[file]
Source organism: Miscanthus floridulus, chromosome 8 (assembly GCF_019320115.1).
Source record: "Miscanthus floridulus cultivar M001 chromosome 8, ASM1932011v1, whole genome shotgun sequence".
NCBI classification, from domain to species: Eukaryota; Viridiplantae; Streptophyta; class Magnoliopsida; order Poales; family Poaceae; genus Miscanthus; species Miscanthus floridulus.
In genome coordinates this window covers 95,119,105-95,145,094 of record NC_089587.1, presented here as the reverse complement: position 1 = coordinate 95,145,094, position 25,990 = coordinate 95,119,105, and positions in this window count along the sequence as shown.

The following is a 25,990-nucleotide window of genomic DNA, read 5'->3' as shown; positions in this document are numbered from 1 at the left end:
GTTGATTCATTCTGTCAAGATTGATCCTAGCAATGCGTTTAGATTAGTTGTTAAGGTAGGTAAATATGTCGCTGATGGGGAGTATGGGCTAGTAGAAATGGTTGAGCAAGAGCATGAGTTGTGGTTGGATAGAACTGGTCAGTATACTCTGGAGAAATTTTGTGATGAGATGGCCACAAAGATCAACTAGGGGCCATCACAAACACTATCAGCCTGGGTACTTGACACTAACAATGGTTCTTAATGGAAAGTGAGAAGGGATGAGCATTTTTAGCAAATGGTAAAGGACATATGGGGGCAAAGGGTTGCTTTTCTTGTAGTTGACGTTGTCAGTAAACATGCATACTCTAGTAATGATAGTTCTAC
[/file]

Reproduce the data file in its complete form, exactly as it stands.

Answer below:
Source organism: Miscanthus floridulus, chromosome 8 (assembly GCF_019320115.1).
Source record: "Miscanthus floridulus cultivar M001 chromosome 8, ASM1932011v1, whole genome shotgun sequence".
NCBI classification, from domain to species: Eukaryota; Viridiplantae; Streptophyta; class Magnoliopsida; order Poales; family Poaceae; genus Miscanthus; species Miscanthus floridulus.
In genome coordinates this window covers 95,119,105-95,145,094 of record NC_089587.1, presented here as the reverse complement: position 1 = coordinate 95,145,094, position 25,990 = coordinate 95,119,105, and positions in this window count along the sequence as shown.

The following is a 25,990-nucleotide window of genomic DNA, read 5'->3' as shown; positions in this document are numbered from 1 at the left end:
GTTGATTCATTCTGTCAAGATTGATCCTAGCAATGCGTTTAGATTAGTTGTTAAGGTAGGTAAATATGTCGCTGATGGGGAGTATGGGCTAGTAGAAATGGTTGAGCAAGAGCATGAGTTGTGGTTGGATAGAACTGGTCAGTATACTCTGGAGAAATTTTGTGATGAGATGGCCACAAAGATCAACTAGGGGCCATCACAAACACTATCAGCCTGGGTACTTGACACTAACAATGGTTCTTAATGGAAAGTGAGAAGGGATGAGCATTTTTAGCAAATGGTAAAGGACATATGGGGGCAAAGGGTTGCTTTTCTTGTAGTTGACGTTGTCAGTAAACATGCATACTCTAGTAATGATAGTTCTAC